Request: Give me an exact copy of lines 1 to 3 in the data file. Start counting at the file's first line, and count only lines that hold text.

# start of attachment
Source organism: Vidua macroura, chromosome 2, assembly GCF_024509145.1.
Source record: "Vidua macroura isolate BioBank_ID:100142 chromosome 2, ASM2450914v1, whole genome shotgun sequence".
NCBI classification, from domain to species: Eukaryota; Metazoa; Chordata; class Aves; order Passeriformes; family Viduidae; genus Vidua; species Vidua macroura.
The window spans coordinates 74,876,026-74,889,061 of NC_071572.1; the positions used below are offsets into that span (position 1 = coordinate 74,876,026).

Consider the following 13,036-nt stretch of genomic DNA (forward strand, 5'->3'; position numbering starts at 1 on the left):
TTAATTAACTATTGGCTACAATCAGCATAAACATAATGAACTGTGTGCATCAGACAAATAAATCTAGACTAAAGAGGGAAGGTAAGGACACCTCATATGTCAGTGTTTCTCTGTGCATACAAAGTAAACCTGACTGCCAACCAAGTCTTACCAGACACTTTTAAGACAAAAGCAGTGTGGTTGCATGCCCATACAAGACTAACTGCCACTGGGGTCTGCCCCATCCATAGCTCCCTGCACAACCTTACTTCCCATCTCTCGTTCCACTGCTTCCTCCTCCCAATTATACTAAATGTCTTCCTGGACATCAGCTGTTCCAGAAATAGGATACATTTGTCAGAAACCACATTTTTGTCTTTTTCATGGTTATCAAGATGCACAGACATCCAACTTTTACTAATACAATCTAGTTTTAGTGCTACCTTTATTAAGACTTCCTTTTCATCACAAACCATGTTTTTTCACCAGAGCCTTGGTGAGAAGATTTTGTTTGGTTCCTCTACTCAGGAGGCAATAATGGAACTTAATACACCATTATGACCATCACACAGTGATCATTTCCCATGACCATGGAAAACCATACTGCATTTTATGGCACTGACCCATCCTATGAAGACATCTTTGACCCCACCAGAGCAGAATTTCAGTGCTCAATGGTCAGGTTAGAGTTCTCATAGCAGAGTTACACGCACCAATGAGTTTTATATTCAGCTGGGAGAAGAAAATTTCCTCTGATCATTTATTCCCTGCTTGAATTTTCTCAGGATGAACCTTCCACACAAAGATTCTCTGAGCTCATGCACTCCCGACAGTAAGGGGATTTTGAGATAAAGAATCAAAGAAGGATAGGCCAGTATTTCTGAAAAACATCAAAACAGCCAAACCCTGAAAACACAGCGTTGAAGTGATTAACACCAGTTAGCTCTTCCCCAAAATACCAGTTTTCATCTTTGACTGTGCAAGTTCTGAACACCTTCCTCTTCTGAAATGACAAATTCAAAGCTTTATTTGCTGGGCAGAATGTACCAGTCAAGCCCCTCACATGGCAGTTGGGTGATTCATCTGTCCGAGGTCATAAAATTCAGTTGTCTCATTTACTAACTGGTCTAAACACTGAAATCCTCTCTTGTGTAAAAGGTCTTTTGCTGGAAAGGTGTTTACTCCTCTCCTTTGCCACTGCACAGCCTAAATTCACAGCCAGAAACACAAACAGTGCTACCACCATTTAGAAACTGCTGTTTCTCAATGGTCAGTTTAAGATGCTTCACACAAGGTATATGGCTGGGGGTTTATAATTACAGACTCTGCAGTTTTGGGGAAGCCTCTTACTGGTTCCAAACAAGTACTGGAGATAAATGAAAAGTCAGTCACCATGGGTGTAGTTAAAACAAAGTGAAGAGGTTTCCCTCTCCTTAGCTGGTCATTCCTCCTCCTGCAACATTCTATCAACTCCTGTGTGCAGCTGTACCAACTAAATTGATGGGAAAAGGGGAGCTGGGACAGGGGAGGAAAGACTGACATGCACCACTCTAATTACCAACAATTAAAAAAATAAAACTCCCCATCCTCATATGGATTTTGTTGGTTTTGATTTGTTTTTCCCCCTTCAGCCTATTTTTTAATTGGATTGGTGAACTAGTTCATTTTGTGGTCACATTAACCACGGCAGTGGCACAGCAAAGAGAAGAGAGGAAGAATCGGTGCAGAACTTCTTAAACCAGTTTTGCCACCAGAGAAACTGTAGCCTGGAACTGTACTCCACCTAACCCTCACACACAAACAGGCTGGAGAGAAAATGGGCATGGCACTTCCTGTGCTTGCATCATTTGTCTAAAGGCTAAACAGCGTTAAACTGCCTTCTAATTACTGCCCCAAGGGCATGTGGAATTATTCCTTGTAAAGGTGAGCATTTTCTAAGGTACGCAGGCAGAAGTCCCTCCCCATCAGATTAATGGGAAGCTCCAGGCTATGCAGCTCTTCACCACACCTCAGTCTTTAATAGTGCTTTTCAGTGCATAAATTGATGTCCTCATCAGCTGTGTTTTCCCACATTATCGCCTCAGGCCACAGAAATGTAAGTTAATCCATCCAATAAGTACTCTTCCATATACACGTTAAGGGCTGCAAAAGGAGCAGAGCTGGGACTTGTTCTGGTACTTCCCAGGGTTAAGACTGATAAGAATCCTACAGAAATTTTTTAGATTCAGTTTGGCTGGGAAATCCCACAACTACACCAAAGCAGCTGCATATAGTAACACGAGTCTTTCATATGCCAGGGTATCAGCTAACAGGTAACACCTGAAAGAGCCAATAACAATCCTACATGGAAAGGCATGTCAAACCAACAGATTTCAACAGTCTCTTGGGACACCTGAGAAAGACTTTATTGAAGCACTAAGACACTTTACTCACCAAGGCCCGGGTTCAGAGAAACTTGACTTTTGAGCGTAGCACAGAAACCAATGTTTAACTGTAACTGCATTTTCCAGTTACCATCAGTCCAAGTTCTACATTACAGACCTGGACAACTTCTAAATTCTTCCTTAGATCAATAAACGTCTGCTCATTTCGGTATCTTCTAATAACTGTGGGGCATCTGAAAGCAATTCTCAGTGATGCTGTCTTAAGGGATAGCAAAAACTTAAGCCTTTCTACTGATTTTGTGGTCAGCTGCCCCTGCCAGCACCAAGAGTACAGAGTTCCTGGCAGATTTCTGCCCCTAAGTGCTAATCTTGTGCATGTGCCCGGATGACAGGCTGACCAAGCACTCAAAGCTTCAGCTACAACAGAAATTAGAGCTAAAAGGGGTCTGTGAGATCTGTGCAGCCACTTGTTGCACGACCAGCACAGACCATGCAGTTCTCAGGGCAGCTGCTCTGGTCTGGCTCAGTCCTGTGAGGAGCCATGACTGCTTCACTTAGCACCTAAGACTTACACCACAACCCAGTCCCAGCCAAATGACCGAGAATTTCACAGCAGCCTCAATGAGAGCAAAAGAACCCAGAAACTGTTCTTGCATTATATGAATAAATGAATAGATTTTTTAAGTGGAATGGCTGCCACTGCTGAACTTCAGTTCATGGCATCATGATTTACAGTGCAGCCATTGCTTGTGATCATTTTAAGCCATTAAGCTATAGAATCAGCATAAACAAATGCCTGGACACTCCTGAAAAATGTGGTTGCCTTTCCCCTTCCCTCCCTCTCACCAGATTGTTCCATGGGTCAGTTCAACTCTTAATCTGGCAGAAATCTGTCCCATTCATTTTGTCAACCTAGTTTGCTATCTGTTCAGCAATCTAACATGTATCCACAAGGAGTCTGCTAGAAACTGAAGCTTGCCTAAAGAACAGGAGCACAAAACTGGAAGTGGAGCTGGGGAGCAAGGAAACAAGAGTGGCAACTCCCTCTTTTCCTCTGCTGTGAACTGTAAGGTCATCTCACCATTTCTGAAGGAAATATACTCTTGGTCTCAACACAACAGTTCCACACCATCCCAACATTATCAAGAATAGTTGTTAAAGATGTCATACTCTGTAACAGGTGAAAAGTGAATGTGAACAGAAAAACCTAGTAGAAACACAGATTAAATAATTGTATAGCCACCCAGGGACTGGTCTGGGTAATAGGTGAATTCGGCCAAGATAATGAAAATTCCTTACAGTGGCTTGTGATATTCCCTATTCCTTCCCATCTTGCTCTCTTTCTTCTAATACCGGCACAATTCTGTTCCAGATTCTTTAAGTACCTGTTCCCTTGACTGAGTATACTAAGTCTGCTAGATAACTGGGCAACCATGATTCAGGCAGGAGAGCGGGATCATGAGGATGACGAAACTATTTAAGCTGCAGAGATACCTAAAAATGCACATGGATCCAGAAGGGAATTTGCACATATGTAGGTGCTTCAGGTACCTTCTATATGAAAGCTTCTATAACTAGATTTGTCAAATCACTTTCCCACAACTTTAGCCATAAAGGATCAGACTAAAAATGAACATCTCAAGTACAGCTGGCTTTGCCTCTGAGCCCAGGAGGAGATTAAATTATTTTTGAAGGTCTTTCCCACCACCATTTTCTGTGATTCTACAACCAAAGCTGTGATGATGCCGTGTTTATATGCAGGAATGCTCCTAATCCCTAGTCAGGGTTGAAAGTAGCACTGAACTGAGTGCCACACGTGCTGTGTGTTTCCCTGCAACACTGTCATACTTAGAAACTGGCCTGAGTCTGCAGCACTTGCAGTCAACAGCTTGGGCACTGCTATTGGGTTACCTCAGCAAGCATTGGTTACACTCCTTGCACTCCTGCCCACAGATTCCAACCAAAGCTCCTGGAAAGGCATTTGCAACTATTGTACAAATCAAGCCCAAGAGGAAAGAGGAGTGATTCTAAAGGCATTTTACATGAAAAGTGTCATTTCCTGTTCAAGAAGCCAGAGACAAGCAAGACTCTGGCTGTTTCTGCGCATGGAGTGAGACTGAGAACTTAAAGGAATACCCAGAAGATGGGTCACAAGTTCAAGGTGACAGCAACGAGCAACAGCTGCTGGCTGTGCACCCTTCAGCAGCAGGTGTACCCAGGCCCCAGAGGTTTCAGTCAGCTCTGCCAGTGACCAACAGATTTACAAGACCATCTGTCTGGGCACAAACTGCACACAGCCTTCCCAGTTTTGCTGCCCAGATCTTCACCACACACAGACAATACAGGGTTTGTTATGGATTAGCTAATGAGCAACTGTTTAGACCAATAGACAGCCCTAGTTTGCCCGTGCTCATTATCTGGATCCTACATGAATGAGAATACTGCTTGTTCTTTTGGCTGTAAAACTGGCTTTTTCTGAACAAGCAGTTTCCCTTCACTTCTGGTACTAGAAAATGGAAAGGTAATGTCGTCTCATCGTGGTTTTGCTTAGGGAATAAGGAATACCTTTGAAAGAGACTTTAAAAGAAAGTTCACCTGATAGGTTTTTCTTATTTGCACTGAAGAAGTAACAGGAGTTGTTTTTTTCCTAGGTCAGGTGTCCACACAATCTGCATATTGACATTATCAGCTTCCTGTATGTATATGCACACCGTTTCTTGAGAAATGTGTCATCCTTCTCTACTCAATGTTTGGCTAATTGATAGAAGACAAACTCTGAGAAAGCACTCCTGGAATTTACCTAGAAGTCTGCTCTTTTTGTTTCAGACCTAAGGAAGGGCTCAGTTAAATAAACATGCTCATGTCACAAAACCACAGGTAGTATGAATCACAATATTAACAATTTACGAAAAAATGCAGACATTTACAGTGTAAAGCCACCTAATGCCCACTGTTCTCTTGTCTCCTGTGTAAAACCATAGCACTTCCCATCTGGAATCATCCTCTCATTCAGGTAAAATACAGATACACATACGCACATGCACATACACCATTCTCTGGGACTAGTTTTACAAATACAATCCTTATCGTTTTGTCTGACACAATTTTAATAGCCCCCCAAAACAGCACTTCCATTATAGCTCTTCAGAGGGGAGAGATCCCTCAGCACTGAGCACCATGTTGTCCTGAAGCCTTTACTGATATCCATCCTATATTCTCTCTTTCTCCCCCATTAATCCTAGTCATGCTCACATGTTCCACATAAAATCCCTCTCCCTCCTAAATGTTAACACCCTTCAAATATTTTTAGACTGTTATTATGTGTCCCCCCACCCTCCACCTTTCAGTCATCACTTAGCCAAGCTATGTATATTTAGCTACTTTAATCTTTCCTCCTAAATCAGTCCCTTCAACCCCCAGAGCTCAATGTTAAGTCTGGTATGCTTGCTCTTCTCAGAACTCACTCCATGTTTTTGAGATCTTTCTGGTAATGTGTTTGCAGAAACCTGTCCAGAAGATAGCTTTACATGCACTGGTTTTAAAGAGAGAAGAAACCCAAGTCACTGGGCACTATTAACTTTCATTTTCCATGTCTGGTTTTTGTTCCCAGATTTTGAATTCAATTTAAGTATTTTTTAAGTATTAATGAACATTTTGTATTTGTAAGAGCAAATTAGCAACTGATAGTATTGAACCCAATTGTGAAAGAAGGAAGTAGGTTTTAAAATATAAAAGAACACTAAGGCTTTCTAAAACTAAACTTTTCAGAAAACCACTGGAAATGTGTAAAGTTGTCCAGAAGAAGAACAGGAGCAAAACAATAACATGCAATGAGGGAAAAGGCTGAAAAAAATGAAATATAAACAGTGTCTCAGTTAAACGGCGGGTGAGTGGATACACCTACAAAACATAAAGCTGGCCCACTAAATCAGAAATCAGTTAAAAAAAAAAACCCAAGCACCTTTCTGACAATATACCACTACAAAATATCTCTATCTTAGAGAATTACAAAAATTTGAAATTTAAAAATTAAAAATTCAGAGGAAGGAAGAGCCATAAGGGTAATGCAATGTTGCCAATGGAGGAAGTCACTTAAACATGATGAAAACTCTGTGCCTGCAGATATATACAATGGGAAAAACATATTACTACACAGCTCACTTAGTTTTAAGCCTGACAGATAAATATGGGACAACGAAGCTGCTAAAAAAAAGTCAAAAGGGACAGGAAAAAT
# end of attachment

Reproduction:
Source organism: Vidua macroura, chromosome 2, assembly GCF_024509145.1.
Source record: "Vidua macroura isolate BioBank_ID:100142 chromosome 2, ASM2450914v1, whole genome shotgun sequence".
NCBI classification, from domain to species: Eukaryota; Metazoa; Chordata; class Aves; order Passeriformes; family Viduidae; genus Vidua; species Vidua macroura.